Throughout this series, I’ve discussed various aspects of privacy as it relates to network engineers, starting with why privacy is important, working through what Personally Identifiable Information (PII) is, and then looking at the kinds of information network engineers collect and manage that might have privacy implications. While these posts haven’t covered every aspect of privacy, they should serve as a good introduction to the topic, and help readers figure out what questions to ask, and where to look for answers.
In this post, I’ll address two topics — the privacy implications of Domain Name System (DNS) queries, and the absolute necessity of having a plan for how to respond to a breach. Let’s start with the DNS.
Privacy and the DNS
DNS queries can, if not properly handled, leak private information. From an organizational perspective, the frequency and kind of DNS resolutions requested can disclose a good deal of information about business operations. Improperly formed DNS queries can reveal information about the internal infrastructure. DNS queries can include too much information at the authoritative top-level domain, and root level, exposing private information.
Even DNS query patterns, including the frequency and kinds of resolution requests, can expose information about mergers, acquisitions, and organizational partnerships that organizations would often rather not expose. Further, DNS queries are often logged (internally or externally), allowing this kind of private information to be mined over time.
Network operators should control the scope of DNS queries and pay attention to the privacy policies of any public DNS services they rely on. For locally managed DNS services, query logs should be deidentified over time using the same kinds of best practices discussed in relation to packet and IP address logging.
Have a breach plan
Believing your organization will never be breached is just sticking your head in the sand. If you think your security is so strong you can never be breached, you are wrong. Even large-scale, security-focused organizations like cloud providers and law enforcement agencies have been breached.
If you think you’re too small for anyone to care, you are wrong. The two largest myths in cybersecurity are ‘I’m just not all that interesting’, and ‘If you’ve done nothing wrong, you have nothing to fear’. Every network operator should banish from their thinking these excuses — and that’s what they are, excuses — for failing to properly secure their data.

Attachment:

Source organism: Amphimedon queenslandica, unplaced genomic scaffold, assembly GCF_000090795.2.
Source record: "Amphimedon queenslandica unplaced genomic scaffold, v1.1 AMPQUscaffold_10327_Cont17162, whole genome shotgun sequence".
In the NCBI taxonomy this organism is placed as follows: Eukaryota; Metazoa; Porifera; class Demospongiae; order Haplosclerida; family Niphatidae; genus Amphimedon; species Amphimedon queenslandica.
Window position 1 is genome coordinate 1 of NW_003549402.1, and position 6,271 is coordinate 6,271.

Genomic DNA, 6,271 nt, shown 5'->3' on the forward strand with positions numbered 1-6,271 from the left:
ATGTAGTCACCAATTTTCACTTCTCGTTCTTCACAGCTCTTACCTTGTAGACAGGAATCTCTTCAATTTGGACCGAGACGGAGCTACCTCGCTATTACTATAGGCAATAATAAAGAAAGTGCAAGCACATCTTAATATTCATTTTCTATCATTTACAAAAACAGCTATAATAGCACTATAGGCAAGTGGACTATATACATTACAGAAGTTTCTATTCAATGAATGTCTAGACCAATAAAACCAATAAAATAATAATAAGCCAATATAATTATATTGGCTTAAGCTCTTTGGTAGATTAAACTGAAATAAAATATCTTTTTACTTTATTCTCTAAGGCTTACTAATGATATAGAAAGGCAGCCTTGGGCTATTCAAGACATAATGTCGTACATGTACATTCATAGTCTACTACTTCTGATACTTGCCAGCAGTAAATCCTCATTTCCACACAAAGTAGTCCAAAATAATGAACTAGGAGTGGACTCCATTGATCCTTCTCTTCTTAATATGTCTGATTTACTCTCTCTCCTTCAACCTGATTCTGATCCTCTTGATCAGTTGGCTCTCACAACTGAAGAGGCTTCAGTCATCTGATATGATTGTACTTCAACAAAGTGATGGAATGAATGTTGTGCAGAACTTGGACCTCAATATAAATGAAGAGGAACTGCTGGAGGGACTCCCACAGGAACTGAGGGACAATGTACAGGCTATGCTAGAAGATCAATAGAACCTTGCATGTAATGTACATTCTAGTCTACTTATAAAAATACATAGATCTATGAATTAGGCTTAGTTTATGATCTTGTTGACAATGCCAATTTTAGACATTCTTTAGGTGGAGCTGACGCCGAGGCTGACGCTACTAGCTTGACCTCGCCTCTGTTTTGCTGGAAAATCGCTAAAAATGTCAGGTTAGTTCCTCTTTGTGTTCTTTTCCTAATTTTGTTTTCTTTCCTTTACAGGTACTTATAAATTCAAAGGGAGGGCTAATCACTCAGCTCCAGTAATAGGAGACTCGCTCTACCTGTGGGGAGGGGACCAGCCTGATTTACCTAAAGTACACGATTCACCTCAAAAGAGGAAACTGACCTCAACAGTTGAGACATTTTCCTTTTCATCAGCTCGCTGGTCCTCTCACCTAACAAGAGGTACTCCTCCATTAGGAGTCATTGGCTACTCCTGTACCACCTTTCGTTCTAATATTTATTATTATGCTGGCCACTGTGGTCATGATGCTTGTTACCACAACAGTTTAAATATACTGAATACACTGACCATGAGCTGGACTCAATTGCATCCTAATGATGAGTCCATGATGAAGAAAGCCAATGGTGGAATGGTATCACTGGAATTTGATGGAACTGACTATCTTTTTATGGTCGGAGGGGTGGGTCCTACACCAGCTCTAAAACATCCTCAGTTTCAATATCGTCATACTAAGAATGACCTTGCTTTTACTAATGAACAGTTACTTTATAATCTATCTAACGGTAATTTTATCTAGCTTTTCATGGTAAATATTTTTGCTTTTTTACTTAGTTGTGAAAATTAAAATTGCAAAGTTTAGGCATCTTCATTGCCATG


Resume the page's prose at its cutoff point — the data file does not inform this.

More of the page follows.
It’s not a matter of if your organization will suffer a breach of some kind. It’s a matter of when.
And when your organization is breached, you need to have a solid plan in place. While I cannot give you a complete breach plan for your organization, I can give you several steps.
First, you need to know that you’ve been breached. Not every intrusion is going to come with a ransom note; a stealthy exfiltration attack can be just as devastating as ransomware. Network operators should proactively search the Internet for data they maintain. You can engage a service in this area where needed.
Second, you should have a plan for collecting and preserving evidence of the breach. Such evidence will be helpful (and perhaps necessary) when working with law enforcement, regulators, insurance companies, and lawyers. The same evidence will also be useful in your remediation phase. Have your collection and preservation plans in place ahead of time instead of trying to figure them out when everyone’s hair is on fire.
Third, you need to discover how the attacker breached your systems, how long they had access to your information, and what needs to be done to close the hole or holes.
Fourth, you should assess the material the attacker has gained access to. Does this information contain PII? Confidential company information? Was the data encrypted, de-identified, or otherwise managed in a privacy-friendly way? How likely is it the attacker will recover actionable information?
Fifth, you need to calculate the likely material damage of the information the attacker has gained access to. Consider organizational damage, such as reputation and finances, but also potential users inside and outside of your organization.
Sixth, once you have a good assessment of what has happened, you will likely need to report the breach to relevant authorities, and potentially to internal and external users. Legal reporting requirements vary among jurisdictions; you need to investigate what they are right now, understand them, and put them into your breach plan. Don’t be caught looking for this kind of information in the middle of a breach.
Some jurisdictions don’t require reporting breaches if the attacker only gained access to encrypted data, or if the data has been de-identified in a way that makes it useless. Doing the right thing with data during normal operations can significantly reduce your risk.
Seventh, once all of this is done, you can start thinking about how to remediate. How did the attacker get into the system? Is more training needed? Should your organization mandate the use of a password manager (some are starting to do this)? Do you need to pay more attention to software defects with security implications in your network gear?
The bottom line on privacy is this — take it seriously. It’s not just a matter of providing legal cover, but of treating your internal and external users with respect.
Russ White is a Senior Network Architect at Akamai Technologies.
This post is adapted from a series at Packet Pushers.
The views expressed by the authors of this blog are their own and do not necessarily reflect the views of APNIC. Please note a Code of Conduct applies to this blog.